In addition to the Director, Tri-I TDI will have a small support staff to assist in project management and a team of ~15 chemists on leave from Takeda to perform the required medicinal chemistry. TDI will initially occupy office space and chemistry labs in the new Belfer Research Building at Weill Cornell. The building is scheduled for occupancy in early 2014. We expect up to 6 chemistry projects per year can be accommodated. The number of biologic agents will be decided in the future.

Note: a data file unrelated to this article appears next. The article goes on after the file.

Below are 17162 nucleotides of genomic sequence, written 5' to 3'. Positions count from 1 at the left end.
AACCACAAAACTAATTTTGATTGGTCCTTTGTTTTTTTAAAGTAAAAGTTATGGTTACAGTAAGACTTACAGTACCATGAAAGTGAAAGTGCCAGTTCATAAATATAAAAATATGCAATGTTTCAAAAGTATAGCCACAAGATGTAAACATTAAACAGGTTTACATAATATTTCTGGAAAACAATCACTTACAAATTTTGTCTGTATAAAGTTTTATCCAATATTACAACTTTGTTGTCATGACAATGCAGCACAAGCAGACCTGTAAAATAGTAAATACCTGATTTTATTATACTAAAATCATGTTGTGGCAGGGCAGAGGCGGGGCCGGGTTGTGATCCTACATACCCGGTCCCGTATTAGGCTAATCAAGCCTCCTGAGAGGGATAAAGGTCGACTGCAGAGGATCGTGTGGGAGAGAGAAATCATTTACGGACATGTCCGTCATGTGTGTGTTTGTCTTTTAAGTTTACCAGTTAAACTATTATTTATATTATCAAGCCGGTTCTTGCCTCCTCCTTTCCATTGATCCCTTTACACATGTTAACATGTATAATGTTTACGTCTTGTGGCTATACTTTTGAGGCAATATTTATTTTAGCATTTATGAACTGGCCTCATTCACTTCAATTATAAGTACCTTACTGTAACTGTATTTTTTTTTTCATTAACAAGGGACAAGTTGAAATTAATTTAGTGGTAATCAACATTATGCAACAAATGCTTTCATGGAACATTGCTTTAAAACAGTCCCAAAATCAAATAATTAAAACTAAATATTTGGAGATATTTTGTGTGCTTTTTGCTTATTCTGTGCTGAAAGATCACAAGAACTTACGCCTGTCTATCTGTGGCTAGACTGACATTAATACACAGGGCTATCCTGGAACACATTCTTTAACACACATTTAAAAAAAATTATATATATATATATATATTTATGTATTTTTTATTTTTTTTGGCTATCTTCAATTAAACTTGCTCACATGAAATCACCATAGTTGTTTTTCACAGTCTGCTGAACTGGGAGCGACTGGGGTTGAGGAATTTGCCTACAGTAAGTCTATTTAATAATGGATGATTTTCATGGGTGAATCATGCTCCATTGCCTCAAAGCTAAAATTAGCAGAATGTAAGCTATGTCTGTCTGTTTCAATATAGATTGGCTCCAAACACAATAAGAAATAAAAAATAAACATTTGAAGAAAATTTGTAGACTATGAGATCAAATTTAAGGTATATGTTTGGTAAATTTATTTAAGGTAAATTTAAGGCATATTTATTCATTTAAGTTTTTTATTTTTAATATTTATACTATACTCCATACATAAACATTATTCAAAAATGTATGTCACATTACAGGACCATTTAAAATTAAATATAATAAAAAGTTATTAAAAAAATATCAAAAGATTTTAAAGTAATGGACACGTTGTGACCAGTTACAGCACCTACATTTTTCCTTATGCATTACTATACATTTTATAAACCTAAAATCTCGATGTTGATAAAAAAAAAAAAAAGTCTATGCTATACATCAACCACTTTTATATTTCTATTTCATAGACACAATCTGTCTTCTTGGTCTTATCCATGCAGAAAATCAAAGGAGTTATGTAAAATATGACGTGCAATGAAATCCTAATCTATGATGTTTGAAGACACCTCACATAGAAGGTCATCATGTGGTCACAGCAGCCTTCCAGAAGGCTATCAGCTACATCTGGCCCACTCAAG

Faculty members from the three institutions are eligible to propose a project to Tri-I TDI. An application form is being developed. We anticipate a first call for applications near the end of 2013. As noted above, the applications will be reviewed by the Director and Scientific Advisory Board and their recommendations will be considered by the BOD, which will make the final decisions. The criteria for selection of projects designed to develop therapeutics will include the potential for scientific and medical impact, the biologic and medicinal chemistry plausibility of the approach proposed based on preliminary data, and the likelihood of success. Another criterion will be the project budget and the willingness of the host institution to ensure that its own contribution plus the originating investigators’ contribution for consumables and services will be sufficient to complement the Tri-I TDI’s chemistry contributions and to reach the conclusion of the research plan and the pre-defined milestones prepared by the PI and TDI. In contrast, prospects for commercial success or patient market size will not be a selection criterion. However, the importance of creating a high quality tool compound or the potential for ultimately identifying an industry partner or creating a new company to support late stage development will be considered. If a project is accepted for TDI development, there are certain advantages or restrictions that you should be aware of, that are detailed below.